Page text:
More than 2.6 million* mortgage borrowers have never experienced an environment where the Bank Rate has risen!
The increase in the Bank of England’s Bank Rate from 0.25% to 0.5% is the first such rise since July 2007. Back then, the rate hit 5.75%, although, for much of the following decade the Bank Rate did sit at 0.5%.
(Source: Bank of England, November 2017)
So it’s not panic stations, and the Bank of England regularly says that any rise would be measured and increase slowly over time. However, it does signal intent and will be a concern for some, such as the 4 million or so* on a variable rate with their lender, who may see a rise in their monthly payments.
The current climate
In recent months we’ve already seen some lenders upping their mortgage rates, partly in anticipation of the Rate rise, and partly because of an increase in SWAP rates (the interest charged between banks for lending to each other).
That said, the whole market hasn’t changed overnight, and if you consider your existing deal, should you be on a fixed rate, for example – and took it out a few years back – then you may be pleasantly surprised to see what’s on offer.
The importance of Advice
In short, the Bank Rate rise is simply yet another consideration amongst the ongoing issues of Brexit, rising inflation, value of the pound, house price moves and the overall economic conditions for the UK.
Of course, you may be perfectly happy with your current situation and the deal
that you’re on. Additionally, you may have one or more protection policies in place to ensure that you (and your family) are in a good position should the unexpected occur.
However, for others the Bank Rate rise may be a wake-up call, which prompts the need to have a conversation, such as:
1. You’re approaching the end of your mortgage deal period, and want to chat through the options, and perhaps consider one of the current deals on offer.
2. You might simply want to change your existing arrangement, possibly to raise further funds, or feel that it may be financially beneficial (even when factoring in any applicable early repayment charges).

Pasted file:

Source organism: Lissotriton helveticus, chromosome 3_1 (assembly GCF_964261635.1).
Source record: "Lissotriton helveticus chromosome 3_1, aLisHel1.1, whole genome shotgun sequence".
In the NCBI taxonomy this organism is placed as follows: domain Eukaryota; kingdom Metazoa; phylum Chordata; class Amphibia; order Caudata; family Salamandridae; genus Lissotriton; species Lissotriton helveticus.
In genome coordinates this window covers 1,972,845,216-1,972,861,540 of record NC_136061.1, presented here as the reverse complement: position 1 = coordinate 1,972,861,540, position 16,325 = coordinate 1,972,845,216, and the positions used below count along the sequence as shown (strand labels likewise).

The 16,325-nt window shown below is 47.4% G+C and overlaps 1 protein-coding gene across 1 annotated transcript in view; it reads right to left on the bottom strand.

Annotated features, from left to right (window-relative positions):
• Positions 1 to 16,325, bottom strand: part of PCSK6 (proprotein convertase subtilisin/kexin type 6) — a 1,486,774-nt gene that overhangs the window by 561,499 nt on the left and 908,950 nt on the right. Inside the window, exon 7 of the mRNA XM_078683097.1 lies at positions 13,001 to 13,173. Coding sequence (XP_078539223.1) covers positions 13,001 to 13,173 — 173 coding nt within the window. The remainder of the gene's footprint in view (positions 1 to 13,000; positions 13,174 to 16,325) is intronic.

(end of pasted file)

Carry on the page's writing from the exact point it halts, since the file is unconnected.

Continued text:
3. A house move may be on the cards, and you might require a larger mortgage.
4. You may be one of the 3-4 million** sitting on your lender’s Standard Variable Rate, and could want to act, or perhaps feel (possibly wrongly) that you may not meet the current affordability criteria.
5. You’re a first-time buyer who has saved up a deposit, and is keen to jump onto the property ladder, and perhaps take advantage of the schemes on offer.
6. Or you’re a landlord – or prospective one – in which case it would be wise to talk to us, as so much is occurring in this sector.
As you can see there are plenty of areas where we may be able to help you – and that’s before we even cover the importance that protection products may play for you, your partner, and your family.
You may have to pay an early repayment charge to your existing lender if you remortgage.
Your home may be repossessed if you do not keep up repayments on your mortgage.
Our broker fee is £395, payable should you ask us to arrange your mortgage, payable on application. This fee will be fully refunded if the mortgage application is declined and we are not able to source a suitable alternative lender.
(Sources: * UK Finance, Nov. ‘17; ** Which.co.uk, March ‘17)